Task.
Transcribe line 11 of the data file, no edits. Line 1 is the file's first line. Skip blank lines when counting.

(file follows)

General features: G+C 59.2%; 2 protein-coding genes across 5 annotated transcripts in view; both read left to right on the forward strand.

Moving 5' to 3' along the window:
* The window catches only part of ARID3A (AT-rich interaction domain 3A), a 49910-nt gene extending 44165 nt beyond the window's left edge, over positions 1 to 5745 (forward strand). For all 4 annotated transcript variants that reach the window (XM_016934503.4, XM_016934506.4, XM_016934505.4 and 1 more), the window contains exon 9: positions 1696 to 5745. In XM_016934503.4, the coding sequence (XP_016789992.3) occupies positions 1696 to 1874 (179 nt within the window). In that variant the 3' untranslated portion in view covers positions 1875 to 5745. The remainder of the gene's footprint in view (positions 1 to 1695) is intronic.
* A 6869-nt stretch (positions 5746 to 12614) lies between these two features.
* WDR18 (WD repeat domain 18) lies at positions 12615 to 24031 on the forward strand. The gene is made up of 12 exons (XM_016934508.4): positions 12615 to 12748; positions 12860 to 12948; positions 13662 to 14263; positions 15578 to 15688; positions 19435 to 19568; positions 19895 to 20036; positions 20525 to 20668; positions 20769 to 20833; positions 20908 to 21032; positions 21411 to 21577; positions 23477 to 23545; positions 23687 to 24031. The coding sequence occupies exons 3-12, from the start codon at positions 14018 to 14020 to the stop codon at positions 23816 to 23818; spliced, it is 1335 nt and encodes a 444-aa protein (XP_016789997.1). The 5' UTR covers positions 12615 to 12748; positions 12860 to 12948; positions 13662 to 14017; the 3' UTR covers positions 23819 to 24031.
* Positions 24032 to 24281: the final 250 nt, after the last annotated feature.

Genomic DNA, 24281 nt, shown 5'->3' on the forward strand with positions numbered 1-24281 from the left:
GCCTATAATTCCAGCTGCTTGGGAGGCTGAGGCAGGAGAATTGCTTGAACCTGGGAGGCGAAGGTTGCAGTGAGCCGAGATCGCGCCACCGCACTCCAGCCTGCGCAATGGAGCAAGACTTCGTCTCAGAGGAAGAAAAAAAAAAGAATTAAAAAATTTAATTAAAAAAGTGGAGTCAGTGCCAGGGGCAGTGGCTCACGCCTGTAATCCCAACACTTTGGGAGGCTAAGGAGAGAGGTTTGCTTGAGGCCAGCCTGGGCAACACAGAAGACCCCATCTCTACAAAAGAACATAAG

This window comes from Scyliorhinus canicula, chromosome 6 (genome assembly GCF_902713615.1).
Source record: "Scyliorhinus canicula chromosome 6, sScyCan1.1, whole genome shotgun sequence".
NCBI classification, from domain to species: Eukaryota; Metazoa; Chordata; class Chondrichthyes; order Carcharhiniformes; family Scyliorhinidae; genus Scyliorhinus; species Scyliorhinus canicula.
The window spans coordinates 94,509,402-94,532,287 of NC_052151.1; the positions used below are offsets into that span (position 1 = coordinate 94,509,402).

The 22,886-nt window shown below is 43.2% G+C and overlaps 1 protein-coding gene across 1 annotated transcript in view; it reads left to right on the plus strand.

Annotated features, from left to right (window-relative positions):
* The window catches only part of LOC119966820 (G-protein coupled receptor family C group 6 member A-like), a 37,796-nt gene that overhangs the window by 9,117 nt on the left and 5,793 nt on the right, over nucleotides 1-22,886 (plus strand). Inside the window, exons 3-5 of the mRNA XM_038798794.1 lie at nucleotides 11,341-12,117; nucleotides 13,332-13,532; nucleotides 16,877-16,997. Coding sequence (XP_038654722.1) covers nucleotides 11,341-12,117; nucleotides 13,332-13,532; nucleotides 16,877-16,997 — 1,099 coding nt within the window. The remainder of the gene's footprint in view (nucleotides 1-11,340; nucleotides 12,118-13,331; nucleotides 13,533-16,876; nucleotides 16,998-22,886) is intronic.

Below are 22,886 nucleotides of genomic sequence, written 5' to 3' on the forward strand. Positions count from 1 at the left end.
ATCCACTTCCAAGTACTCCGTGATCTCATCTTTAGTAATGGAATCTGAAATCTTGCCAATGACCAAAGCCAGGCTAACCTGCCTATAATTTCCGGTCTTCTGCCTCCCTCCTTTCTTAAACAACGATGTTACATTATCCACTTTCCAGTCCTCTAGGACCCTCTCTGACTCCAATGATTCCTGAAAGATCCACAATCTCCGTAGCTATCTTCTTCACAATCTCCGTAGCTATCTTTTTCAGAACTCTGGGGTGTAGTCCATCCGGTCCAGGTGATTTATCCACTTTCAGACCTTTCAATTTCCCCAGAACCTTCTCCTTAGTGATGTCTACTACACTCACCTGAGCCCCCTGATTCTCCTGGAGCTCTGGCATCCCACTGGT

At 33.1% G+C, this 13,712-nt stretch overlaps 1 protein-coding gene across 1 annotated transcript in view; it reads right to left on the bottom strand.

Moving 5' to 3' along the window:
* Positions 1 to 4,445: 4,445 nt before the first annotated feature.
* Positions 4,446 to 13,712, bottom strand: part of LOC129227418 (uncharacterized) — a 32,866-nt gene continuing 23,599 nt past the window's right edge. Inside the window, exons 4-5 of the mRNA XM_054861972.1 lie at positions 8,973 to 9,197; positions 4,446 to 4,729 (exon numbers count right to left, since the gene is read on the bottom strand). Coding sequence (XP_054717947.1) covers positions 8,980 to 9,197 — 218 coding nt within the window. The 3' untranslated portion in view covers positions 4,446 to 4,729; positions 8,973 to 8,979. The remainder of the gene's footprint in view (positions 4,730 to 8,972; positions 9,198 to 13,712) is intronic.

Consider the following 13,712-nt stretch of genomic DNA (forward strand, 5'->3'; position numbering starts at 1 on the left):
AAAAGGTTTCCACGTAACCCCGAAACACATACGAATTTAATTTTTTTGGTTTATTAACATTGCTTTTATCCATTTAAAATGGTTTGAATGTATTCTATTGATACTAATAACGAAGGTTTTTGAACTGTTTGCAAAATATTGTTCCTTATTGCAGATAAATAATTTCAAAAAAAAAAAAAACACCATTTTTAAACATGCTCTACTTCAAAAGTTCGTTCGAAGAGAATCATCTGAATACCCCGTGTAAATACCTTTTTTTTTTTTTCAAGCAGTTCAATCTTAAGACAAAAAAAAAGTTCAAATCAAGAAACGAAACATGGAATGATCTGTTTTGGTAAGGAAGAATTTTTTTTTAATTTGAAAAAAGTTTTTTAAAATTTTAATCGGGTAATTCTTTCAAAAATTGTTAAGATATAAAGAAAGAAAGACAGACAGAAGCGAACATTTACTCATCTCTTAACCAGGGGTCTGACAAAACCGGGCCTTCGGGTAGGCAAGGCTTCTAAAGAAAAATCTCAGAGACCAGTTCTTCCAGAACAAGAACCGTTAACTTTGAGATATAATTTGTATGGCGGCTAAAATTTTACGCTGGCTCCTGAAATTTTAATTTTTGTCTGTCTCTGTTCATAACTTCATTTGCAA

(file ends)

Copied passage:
NCBI classification, from domain to species: Eukaryota; Metazoa; Chordata; class Chondrichthyes; order Carcharhiniformes; family Scyliorhinidae; genus Scyliorhinus; species Scyliorhinus canicula.